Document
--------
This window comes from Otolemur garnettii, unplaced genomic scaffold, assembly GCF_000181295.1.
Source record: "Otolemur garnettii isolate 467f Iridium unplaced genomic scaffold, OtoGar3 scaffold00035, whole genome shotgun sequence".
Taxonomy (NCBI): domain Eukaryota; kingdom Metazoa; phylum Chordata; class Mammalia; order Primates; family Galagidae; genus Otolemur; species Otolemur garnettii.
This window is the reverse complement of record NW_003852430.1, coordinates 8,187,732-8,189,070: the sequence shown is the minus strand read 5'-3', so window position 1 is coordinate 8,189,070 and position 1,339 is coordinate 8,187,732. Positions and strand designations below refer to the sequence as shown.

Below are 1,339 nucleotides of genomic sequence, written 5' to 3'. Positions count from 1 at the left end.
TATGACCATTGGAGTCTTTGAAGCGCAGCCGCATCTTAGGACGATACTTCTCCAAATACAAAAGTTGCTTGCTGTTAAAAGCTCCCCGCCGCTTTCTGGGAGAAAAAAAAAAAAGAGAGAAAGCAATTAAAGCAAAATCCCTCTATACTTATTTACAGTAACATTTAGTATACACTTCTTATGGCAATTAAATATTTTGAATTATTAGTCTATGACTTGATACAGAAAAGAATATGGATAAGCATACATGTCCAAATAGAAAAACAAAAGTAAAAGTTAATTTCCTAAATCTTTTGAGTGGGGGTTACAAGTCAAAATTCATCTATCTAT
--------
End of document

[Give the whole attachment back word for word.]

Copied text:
This window comes from Otolemur garnettii, unplaced genomic scaffold, assembly GCF_000181295.1.
Source record: "Otolemur garnettii isolate 467f Iridium unplaced genomic scaffold, OtoGar3 scaffold00035, whole genome shotgun sequence".
Taxonomy (NCBI): domain Eukaryota; kingdom Metazoa; phylum Chordata; class Mammalia; order Primates; family Galagidae; genus Otolemur; species Otolemur garnettii.
This window is the reverse complement of record NW_003852430.1, coordinates 8,187,732-8,189,070: the sequence shown is the minus strand read 5'-3', so window position 1 is coordinate 8,189,070 and position 1,339 is coordinate 8,187,732. Positions and strand designations below refer to the sequence as shown.

Below are 1,339 nucleotides of genomic sequence, written 5' to 3'. Positions count from 1 at the left end.
TATGACCATTGGAGTCTTTGAAGCGCAGCCGCATCTTAGGACGATACTTCTCCAAATACAAAAGTTGCTTGCTGTTAAAAGCTCCCCGCCGCTTTCTGGGAGAAAAAAAAAAAAGAGAGAAAGCAATTAAAGCAAAATCCCTCTATACTTATTTACAGTAACATTTAGTATACACTTCTTATGGCAATTAAATATTTTGAATTATTAGTCTATGACTTGATACAGAAAAGAATATGGATAAGCATACATGTCCAAATAGAAAAACAAAAGTAAAAGTTAATTTCCTAAATCTTTTGAGTGGGGGTTACAAGTCAAAATTCATCTATCTAT